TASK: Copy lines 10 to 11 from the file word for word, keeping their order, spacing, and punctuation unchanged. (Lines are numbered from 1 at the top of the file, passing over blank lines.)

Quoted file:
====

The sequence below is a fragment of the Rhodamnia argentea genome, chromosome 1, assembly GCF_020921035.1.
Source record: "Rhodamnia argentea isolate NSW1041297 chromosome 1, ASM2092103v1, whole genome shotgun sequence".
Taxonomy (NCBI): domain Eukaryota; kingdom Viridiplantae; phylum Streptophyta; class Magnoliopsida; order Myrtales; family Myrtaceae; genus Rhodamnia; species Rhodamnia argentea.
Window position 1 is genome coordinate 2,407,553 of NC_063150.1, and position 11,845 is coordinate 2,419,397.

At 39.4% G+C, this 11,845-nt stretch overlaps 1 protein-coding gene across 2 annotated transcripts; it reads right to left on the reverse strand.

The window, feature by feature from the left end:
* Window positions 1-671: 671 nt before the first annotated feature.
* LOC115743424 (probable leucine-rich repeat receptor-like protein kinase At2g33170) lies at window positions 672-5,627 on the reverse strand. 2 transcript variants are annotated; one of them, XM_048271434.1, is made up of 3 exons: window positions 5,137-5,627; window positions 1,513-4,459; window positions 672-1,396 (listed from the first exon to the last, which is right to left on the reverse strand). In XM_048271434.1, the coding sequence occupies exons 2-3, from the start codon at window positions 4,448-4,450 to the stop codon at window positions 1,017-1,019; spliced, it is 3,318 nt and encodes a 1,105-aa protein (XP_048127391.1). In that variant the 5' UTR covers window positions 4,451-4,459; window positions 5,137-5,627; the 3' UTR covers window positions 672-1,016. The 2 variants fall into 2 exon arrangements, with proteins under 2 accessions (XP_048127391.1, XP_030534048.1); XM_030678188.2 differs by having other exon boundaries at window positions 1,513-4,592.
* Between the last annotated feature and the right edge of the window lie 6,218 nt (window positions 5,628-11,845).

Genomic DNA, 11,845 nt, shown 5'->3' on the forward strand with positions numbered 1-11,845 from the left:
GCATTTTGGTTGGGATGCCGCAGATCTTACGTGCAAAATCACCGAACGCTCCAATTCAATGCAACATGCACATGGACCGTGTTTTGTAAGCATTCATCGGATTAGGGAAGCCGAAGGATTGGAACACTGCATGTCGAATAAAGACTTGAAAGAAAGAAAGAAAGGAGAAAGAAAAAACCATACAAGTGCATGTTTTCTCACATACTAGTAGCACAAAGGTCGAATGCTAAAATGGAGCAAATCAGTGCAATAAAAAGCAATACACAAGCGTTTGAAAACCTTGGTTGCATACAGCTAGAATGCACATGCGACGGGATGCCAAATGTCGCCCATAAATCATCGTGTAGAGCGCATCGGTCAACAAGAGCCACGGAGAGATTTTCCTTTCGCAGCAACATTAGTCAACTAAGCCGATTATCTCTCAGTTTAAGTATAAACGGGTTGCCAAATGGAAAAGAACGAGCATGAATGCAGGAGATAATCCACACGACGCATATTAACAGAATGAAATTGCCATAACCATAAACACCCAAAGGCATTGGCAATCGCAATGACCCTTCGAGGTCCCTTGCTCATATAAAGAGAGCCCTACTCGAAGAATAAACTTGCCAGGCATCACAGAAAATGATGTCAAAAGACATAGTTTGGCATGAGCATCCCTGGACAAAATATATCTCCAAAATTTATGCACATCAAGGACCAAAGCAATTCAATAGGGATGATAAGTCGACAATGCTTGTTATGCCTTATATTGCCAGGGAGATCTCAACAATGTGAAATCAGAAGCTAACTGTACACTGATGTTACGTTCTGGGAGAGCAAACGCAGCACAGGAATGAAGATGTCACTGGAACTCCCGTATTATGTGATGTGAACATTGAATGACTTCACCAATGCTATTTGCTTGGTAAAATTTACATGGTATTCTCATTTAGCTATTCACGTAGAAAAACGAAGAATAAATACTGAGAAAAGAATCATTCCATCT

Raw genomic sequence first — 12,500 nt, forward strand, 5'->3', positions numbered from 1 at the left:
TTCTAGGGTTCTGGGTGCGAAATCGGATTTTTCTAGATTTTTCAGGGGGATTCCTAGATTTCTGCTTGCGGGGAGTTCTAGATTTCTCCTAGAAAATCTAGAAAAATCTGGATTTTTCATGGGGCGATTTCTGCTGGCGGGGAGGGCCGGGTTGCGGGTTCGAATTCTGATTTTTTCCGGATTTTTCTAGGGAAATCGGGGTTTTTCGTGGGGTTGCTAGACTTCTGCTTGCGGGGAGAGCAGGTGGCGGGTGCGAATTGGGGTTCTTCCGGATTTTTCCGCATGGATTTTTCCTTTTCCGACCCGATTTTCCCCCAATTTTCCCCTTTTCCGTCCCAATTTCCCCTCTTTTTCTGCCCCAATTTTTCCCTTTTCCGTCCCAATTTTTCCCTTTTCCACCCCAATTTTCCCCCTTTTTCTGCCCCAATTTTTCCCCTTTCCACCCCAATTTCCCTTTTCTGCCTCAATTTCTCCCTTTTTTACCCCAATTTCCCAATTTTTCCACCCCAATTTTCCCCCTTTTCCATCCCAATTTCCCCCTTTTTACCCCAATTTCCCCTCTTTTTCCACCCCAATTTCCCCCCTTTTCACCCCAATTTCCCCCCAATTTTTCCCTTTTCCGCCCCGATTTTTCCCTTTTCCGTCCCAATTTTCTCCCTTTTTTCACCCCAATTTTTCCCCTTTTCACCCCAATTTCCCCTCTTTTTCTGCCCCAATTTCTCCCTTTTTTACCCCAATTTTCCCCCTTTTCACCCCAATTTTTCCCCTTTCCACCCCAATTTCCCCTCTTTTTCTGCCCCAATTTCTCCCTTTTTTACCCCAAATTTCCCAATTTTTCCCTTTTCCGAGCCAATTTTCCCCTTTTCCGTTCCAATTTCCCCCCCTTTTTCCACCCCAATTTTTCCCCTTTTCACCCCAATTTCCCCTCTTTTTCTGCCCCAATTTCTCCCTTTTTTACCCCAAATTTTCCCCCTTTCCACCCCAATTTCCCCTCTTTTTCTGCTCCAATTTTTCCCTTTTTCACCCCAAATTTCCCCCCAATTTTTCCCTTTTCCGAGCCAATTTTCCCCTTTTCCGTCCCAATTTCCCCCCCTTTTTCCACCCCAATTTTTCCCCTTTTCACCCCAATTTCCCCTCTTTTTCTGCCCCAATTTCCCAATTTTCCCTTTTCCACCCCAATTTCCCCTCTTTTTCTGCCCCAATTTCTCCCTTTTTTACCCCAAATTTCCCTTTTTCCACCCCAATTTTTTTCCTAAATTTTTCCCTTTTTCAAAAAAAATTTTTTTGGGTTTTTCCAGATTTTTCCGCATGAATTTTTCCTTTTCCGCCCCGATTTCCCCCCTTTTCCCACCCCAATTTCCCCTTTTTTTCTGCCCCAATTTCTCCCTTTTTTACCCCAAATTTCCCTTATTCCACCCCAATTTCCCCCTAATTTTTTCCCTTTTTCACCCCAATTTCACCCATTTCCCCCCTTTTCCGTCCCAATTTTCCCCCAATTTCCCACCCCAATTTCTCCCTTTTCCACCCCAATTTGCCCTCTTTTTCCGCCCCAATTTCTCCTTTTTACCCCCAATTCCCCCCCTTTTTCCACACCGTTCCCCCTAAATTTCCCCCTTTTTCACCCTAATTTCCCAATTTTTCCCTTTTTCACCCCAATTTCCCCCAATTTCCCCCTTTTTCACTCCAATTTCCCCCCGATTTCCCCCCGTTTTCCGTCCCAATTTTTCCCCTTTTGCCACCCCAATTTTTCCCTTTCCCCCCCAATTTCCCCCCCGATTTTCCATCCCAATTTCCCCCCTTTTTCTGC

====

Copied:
Genomic DNA, 11,845 nt, shown 5'->3' on the forward strand with positions numbered 1-11,845 from the left:
GCATTTTGGTTGGGATGCCGCAGATCTTACGTGCAAAATCACCGAACGCTCCAATTCAATGCAACATGCACATGGACCGTGTTTTGTAAGCATTCATCGGATTAGGGAAGCCGAAGGATTGGAACACTGCATGTCGAATAAAGACTTGAAAGAAAGAAAGAAAGGAGAAAGAAAAAACCATACAAGTGCATGTTTTCTCACATACTAGTAGCACAAAGGTCGAATGCTAAAATGGAGCAAATCAGTGCAATAAAAAGCAATACACAAGCGTTTGAAAACCTTGGTTGCATACAGCTAGAATGCACATGCGACGGGATGCCAAATGTCGCCCATAAATCATCGTGTAGAGCGCATCGGTCAACAAGAGCCACGGAGAGATTTTCCTTTCGCAGCAACATTAGTCAACTAAGCCGATTATCTCTCAGTTTAAGTATAAACGGGTTGCCAAATGGAAAAGAACGAGCATGAATGCAGGAGATAATCCACACGACGCATATTAACAGAATGAAATTGCCATAACCATAAACACCCAAAGGCATTGGCAATCGCAATGACCCTTCGAGGTCCCTTGCTCATATAAAGAGAGCCCTACTCGAAGAATAAACTTGCCAGGCATCACAGAAAATGATGTCAAAAGACATAGTTTGGCATGAGCATCCCTGGACAAAATATATCTCCAAAATTTATGCACATCAAGGACCAAAGCAATTCAATAGGGATGATAAGTCGACAATGCTTGTTATGCCTTATATTGCCAGGGAGATCTCAACAATGTGAAATCAGAAGCTAACTGTACACTGATGTTACGTTCTGGGAGAGCAAACGCAGCACAGGAATGAAGATGTCACTGGAACTCCCGTATTATGTGATGTGAACATTGAATGACTTCACCAATGCTATTTGCTTGGTAAAATTTACATGGTATTCTCATTTAGCTATTCACGTAGAAAAACGAAGAATAAATACTGAGAAAAGAATCATTCCATCT